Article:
Buprenorphine is an FDA approved opioid addiction treatment. Currently Subutex® & Suboxone® are the only Buprenorphine medications approved by the FDA. Buprenorphine itself is opioid itself, but the maximal effects are less than other more dangerous opioid agonist like methadone and herion. By producing enough agonist, individuals taking Buprenophine that have become addicted to other opioids are able to discontinue abuse with minimized withdrawl side-effects. In 1965, K.W. Bentley discovered the class of compounds synthesized from an alkaloid of thebaine, the opium poppy plant, known as Papaver somniferum. Among these semi-synthetic compounds is Buprenorphine - the first in a series of opioid agonists. Many were more than 1000 times more effective than the analgesic, morphine. In the 1980s, Reckitt & Colman, today known as Reckitt Benckiser, introduced Buprenorphine hydrochloride for sale. Buprenorphine, an analgesic, was first made in sublingual tablets of 0.2 mg (Temgesic). It was also made as an injectable of 0.3 mg/ml (Buprenex). Read More...

What is Suboxone®?
 Suboxone® is the first narcotic drug available for prescription from a doctor's office for use in the treatment of opioid dependence under the Drug Addiction Treatment Act of 2000 or DATA 2000. The primary active ingredient in Suboxone is Buprenorphine, which itself is a partial opioid agonist. This means the the opioid effects and withdrawal symptoms from Buprenorphine are less than other full opioid agonists such as heroin, methadone, morphine, oxycodone, hydrocodone, codeine, and others. Suboxone, taken as sublingual tablets or "under the tongue", has been shown to help in suppressing opioid withdrawal symptoms, decrease illicit opioid cravings and use, and under the correct supervision can help with overcoming an opioid dependence. Suboxone comes in 2mg and 8mg sizes of sublingual tablet form. Suboxone contains naloxone, which blocks the effects of medicines and drugs like methadone, morphine, and heroin. This is added to prevent people from injecting Suboxone and improper use of the medication. Injecting naloxone can cause withdrawal symptoms. Suboxone is the most commonly prescribed medication and given to patients during the maintenance phase of treatment. Subutex is typically given during the first couple of treatment. Because Suboxone has a lower potential for overdose and abuse, unlike methadone, Certified Doctors are able to prescribe take home supplies of Suboxone in certain circumstances. Read More...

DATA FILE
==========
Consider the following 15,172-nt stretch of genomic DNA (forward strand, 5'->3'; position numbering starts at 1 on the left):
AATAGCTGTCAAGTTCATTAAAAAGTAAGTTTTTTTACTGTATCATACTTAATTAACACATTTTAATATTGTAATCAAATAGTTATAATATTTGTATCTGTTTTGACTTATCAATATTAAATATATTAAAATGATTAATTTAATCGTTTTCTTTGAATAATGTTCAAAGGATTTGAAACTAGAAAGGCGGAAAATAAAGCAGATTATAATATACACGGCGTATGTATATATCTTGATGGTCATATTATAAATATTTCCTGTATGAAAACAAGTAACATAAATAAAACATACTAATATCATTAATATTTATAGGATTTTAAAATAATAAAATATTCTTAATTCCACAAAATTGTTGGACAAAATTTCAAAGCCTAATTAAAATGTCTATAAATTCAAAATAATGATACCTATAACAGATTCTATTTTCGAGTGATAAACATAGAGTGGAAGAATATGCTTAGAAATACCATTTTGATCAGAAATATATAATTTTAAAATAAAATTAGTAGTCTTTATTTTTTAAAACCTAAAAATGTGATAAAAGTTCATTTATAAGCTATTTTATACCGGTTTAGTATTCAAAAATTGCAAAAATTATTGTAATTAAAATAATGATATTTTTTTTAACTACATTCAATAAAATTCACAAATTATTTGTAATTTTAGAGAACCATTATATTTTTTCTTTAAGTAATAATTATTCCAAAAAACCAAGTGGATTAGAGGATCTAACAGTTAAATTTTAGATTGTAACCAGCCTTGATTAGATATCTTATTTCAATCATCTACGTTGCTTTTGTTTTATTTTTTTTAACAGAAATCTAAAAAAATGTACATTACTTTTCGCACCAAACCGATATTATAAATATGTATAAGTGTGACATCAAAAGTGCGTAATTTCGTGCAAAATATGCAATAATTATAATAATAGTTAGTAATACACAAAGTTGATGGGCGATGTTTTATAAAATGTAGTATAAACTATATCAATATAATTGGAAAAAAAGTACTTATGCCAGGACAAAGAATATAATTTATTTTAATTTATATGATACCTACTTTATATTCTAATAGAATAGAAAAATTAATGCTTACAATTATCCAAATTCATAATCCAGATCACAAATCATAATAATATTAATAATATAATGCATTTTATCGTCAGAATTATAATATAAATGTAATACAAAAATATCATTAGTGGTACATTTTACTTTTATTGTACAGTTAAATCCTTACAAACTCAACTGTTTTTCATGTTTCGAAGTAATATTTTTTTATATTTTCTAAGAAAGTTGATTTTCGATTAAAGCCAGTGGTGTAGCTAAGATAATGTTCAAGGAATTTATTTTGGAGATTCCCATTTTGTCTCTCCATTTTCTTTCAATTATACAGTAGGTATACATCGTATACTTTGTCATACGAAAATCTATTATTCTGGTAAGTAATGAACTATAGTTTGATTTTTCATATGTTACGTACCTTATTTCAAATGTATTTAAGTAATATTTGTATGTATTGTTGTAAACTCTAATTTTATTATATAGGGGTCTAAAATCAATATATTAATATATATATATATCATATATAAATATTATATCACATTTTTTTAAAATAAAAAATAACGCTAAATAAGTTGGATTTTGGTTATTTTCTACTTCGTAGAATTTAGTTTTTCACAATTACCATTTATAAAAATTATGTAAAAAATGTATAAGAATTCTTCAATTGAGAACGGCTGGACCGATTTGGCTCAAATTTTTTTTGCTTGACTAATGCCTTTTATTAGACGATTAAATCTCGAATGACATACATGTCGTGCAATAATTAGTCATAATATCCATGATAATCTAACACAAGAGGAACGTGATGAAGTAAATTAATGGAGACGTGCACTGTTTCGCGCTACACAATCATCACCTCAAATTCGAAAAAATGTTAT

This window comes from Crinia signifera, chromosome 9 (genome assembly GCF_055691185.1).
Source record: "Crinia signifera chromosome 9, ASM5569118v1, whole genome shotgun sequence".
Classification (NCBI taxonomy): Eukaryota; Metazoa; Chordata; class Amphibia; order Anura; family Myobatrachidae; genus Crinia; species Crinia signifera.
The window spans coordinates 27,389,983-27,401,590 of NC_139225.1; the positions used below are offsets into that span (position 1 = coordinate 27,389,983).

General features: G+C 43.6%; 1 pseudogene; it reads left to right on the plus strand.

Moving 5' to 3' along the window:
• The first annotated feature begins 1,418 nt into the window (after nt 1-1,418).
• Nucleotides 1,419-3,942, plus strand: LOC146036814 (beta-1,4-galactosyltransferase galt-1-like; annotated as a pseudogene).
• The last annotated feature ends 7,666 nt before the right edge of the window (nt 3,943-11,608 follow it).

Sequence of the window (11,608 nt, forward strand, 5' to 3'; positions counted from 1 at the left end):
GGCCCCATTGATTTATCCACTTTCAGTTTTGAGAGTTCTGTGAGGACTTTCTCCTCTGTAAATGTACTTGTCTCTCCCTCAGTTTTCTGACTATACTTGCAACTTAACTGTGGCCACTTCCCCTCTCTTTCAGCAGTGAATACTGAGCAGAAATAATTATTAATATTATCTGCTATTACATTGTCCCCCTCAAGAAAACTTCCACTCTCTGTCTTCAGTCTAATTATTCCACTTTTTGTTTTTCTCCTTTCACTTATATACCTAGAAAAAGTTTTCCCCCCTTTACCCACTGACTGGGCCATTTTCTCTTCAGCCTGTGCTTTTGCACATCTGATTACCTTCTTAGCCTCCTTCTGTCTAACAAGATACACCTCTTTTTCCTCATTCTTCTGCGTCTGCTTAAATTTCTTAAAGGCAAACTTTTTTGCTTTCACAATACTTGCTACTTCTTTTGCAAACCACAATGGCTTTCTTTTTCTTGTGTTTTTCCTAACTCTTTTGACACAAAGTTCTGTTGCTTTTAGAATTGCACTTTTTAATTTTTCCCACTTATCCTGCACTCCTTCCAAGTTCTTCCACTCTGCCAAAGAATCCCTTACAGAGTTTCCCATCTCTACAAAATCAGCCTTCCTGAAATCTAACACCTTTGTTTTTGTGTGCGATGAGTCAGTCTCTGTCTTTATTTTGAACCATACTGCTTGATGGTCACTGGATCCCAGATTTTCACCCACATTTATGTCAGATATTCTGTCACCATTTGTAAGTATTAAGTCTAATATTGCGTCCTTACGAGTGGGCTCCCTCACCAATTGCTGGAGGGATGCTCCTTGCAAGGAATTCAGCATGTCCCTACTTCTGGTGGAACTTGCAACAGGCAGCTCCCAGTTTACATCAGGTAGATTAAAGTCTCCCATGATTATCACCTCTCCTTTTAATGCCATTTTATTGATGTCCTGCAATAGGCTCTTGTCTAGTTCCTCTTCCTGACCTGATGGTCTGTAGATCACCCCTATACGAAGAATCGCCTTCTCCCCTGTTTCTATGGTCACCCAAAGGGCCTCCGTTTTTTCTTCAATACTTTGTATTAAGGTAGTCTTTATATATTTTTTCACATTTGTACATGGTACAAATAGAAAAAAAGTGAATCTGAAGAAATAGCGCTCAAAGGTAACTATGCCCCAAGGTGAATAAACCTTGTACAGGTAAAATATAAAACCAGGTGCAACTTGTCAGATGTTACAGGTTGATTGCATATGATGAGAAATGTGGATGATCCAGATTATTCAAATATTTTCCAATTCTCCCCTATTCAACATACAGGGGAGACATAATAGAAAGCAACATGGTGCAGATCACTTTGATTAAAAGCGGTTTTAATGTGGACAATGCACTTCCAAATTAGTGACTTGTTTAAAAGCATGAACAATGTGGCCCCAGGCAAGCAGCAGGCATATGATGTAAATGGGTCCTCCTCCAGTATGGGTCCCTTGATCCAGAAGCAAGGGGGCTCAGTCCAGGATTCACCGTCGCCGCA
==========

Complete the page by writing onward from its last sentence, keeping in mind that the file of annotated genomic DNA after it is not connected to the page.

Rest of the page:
The Benefits of Medication Assisted Treatment for Opioid Addiction
 Since 1949, the 12-step program developed by Alcoholics Anonymous has been the dominant way we think about facing and fighting addiction. Many people have successfully used this community- and willpower-based approach to escaping addiction. However, countless others have tried it, and relapsed. With the powerful hold that opioid addiction has on so many people in America, it’s time to face addiction with an equally powerful—and proven—method: medication-assisted treatment (or MAT). MAT is the practice of using drugs like suboxone and subutex to help people dependent on painkillers gradually ease themselves off their addiction. While these treatments have been available for many years, there is a stigma to relying on these medications to help fight addiction rather than the traditional willpower and community approach of a 12-step program. Here are five benefits to using an MAT approach to ending opioid dependency:
1. MAT is proven to have better results than conventional programs alone.
2. MAT stops withdrawal symptoms so patients can live a normal life.
3. MAT is flexible, allowing medication to be taken at home or in a clinic
4. MAT offers multiple drugs (like suboxone and buprenorphine) to find what works for you
5. It’s easy to find an MAT/suboxone provider near you Read More...